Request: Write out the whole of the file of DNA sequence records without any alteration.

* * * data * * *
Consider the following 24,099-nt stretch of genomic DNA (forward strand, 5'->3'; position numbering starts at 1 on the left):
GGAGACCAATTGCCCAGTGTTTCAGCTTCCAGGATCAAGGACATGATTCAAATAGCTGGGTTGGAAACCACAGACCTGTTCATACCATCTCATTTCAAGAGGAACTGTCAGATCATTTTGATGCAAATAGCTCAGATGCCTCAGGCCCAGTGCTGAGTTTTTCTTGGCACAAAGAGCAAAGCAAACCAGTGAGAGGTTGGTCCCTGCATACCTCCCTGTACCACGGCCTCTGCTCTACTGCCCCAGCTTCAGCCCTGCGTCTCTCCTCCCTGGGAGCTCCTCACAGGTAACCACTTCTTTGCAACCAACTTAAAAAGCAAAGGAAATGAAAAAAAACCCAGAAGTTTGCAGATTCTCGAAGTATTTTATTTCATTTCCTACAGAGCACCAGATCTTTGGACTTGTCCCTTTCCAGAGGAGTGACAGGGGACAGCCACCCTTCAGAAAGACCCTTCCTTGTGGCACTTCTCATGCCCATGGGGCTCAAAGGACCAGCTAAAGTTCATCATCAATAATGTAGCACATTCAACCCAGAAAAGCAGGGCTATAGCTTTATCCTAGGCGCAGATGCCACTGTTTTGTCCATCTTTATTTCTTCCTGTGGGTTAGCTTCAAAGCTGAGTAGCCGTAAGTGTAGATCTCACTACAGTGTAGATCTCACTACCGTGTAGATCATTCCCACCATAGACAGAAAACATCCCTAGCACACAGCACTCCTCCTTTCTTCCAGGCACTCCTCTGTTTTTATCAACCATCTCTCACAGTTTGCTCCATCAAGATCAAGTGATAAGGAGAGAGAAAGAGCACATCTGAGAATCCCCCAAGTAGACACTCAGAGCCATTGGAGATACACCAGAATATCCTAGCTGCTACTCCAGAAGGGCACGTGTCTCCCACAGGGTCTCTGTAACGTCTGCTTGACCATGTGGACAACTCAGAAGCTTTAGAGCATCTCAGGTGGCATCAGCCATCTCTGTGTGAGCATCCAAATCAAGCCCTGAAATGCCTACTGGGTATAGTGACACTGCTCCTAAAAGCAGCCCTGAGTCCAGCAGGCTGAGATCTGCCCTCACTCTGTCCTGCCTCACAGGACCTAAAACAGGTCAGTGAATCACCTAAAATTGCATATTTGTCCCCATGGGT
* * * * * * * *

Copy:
Consider the following 24,099-nt stretch of genomic DNA (forward strand, 5'->3'; position numbering starts at 1 on the left):
GGAGACCAATTGCCCAGTGTTTCAGCTTCCAGGATCAAGGACATGATTCAAATAGCTGGGTTGGAAACCACAGACCTGTTCATACCATCTCATTTCAAGAGGAACTGTCAGATCATTTTGATGCAAATAGCTCAGATGCCTCAGGCCCAGTGCTGAGTTTTTCTTGGCACAAAGAGCAAAGCAAACCAGTGAGAGGTTGGTCCCTGCATACCTCCCTGTACCACGGCCTCTGCTCTACTGCCCCAGCTTCAGCCCTGCGTCTCTCCTCCCTGGGAGCTCCTCACAGGTAACCACTTCTTTGCAACCAACTTAAAAAGCAAAGGAAATGAAAAAAAACCCAGAAGTTTGCAGATTCTCGAAGTATTTTATTTCATTTCCTACAGAGCACCAGATCTTTGGACTTGTCCCTTTCCAGAGGAGTGACAGGGGACAGCCACCCTTCAGAAAGACCCTTCCTTGTGGCACTTCTCATGCCCATGGGGCTCAAAGGACCAGCTAAAGTTCATCATCAATAATGTAGCACATTCAACCCAGAAAAGCAGGGCTATAGCTTTATCCTAGGCGCAGATGCCACTGTTTTGTCCATCTTTATTTCTTCCTGTGGGTTAGCTTCAAAGCTGAGTAGCCGTAAGTGTAGATCTCACTACAGTGTAGATCTCACTACCGTGTAGATCATTCCCACCATAGACAGAAAACATCCCTAGCACACAGCACTCCTCCTTTCTTCCAGGCACTCCTCTGTTTTTATCAACCATCTCTCACAGTTTGCTCCATCAAGATCAAGTGATAAGGAGAGAGAAAGAGCACATCTGAGAATCCCCCAAGTAGACACTCAGAGCCATTGGAGATACACCAGAATATCCTAGCTGCTACTCCAGAAGGGCACGTGTCTCCCACAGGGTCTCTGTAACGTCTGCTTGACCATGTGGACAACTCAGAAGCTTTAGAGCATCTCAGGTGGCATCAGCCATCTCTGTGTGAGCATCCAAATCAAGCCCTGAAATGCCTACTGGGTATAGTGACACTGCTCCTAAAAGCAGCCCTGAGTCCAGCAGGCTGAGATCTGCCCTCACTCTGTCCTGCCTCACAGGACCTAAAACAGGTCAGTGAATCACCTAAAATTGCATATTTGTCCCCATGGGT